San Diego Zoo Could Be First in U.S. to Get Pandas From China Again

San Diego Zoo Could Be First in U.S. to Get Pandas From China Again

Giant pandas from China could be arriving in the United States again soon, as Beijing is planning to continue its panda diplomacy with Western countries, according to a statement from the Chinese Embassy in the United States.

The China Wildlife Conservation Association reached agreements with the San Diego Zoo in California and the Madrid Zoo in Spain “on a new round of international giant panda conservation cooperation,” according to the statement.

The agreement would keep alive a more than five-decade old tradition of China lending pandas to American zoos in a gesture of friendly diplomacy between the two countries. The return of several pandas to China from the United States over the last several years had raised questions about whether the practice was ending.

China is also negotiating with the National Zoo in Washington, D.C., and the Schönbrunn Zoo in Vienna, Austria, according to the embassy’s statement.

“It’s always been our intention and hope to have giant pandas at the Zoo in the future and continue our research here and conservation work in China,” Dr. Brandie Smith, the director of the Smithsonian’s National Zoo and Conservation Biology Institute, said in a statement. She added that the National Zoo was in discussion with the China Wildlife Conservation Association “to develop a future giant panda program.”

Dr. Megan Owen, the vice president of conservation science at the San Diego Zoo, said in a statement that the zoo was “taking important steps to ensure we are prepared for a potential return.”

The new round of what the Chinese Embassy called “cooperative research” will focus on controlling and preventing disease among giant pandas and more, according to the announcement.

The San Diego Zoo sent its last pandas back to China in 2019. And last April, the Memphis Zoo returned its female giant panda, Ya Ya. Animal welfare activists were alarmed by videos and photos of Ya Ya at the time, in which she had mangy fur and looked somewhat thin. Animal rights groups had campaigned for her release and had blamed the zoo for the death of Ya Ya’s mate, Le Le. The Memphis Zoo and Chinese officials denied any mistreatment.

Then, last November, the Smithsonian’s National Zoo in Washington sent its two aging adult pandas, Mei Xiang and Tian Tian, and their cub, Xiao Qi Ji, back to China on a 19-hour FedEx flight, the Panda Express.

That move spurred speculation that rising tensions between the American and Chinese governments were the reason behind the return of the pandas in Washington, but National Zoo officials and scientists said each of the three pandas was at an age when they should be returning to China.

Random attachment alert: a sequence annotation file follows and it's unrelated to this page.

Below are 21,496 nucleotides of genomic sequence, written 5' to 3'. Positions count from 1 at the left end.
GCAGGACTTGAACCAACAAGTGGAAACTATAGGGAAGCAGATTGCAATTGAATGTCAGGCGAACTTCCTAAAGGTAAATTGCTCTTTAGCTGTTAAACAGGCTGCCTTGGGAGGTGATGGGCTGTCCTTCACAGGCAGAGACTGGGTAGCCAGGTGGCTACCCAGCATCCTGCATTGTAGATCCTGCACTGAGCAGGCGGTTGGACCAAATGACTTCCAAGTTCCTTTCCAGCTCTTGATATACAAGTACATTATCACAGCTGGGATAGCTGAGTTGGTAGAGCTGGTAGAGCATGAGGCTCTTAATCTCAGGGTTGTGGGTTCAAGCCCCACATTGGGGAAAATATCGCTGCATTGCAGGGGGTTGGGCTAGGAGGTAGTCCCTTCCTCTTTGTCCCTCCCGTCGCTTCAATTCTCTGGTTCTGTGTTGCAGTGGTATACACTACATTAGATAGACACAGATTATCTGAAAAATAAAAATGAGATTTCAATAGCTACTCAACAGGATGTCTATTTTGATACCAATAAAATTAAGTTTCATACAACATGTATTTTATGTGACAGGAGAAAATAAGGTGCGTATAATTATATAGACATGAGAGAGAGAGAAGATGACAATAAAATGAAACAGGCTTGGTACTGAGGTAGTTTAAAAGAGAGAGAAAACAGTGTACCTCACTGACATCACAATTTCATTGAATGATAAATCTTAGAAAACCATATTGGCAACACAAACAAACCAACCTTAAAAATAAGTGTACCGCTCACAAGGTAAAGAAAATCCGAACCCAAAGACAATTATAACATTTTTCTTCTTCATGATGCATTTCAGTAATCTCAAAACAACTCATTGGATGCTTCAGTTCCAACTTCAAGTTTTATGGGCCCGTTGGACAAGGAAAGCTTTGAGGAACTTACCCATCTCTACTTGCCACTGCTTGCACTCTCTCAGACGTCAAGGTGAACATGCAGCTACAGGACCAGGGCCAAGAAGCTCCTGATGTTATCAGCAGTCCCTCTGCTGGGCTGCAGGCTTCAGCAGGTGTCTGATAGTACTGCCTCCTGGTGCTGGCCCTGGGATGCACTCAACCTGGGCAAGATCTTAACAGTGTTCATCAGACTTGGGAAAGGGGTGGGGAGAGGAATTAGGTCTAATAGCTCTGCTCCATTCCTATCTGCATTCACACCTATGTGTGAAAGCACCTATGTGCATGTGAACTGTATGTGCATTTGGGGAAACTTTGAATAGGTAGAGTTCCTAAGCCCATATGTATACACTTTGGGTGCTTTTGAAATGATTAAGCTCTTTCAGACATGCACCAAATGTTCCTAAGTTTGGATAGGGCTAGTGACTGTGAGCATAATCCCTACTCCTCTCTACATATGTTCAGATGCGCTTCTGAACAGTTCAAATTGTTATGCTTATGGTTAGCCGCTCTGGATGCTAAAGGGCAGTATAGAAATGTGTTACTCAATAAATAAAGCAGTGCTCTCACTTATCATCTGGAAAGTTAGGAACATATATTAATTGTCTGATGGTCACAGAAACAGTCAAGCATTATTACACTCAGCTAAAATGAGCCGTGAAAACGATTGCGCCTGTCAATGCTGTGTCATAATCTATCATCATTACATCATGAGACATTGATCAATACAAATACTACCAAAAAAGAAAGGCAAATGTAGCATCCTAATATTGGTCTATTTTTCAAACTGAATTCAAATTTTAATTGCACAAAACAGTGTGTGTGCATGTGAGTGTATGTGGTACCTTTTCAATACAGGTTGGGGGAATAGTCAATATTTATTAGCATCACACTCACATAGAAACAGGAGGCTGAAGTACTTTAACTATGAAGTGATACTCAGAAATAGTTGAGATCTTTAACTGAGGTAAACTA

The departure of the pandas made Atlanta the sole place in the United States where giant pandas (two adults and two babies) could be observed, although those bears were supposed to return to China sometime this year.

Panda diplomacy between the United States and China dates to the 1970s. It began after President Nixon made a landmark visit to China in 1972, normalizing relations between the two countries. Within two months, China had sent a female and male panda to the National Zoo. Those original pandas, Ling-Ling and Hsing-Hsing, lived together at the zoo, producing five cubs, none of whom survived.

Zoos receiving pandas from China pay an annual fee to keep the animals, and generally do so for at least a few years. The zoos that have hosted the pandas in the United States over the decades negotiate their own contracts with conservation groups in China.

While the furry diplomats chew their bamboo, unaware of their geopolitical significance, critics have said that panda diplomacy has been used by China to soften its authoritarian image and divert attention away from its record of human rights abuses.

China’s leader, Xi Jinping, hinted in a speech last fall that more giant pandas could be coming to American zoos. “We are ready to continue our cooperation with the United States on panda conservation, and do our best to meet the wishes of the Californians so as to deepen the friendly ties between our two peoples,” Mr. Xi said at the time.

There are just over 1,860 pandas in the wild, according to the World Wildlife Fund, as the species remains vulnerable after being on the edge of extinction in the 1990s. They mostly live in temperate forests in the mountains of southwest China, where they subsist on bamboo, of which they need between 26 and 84 pounds a day.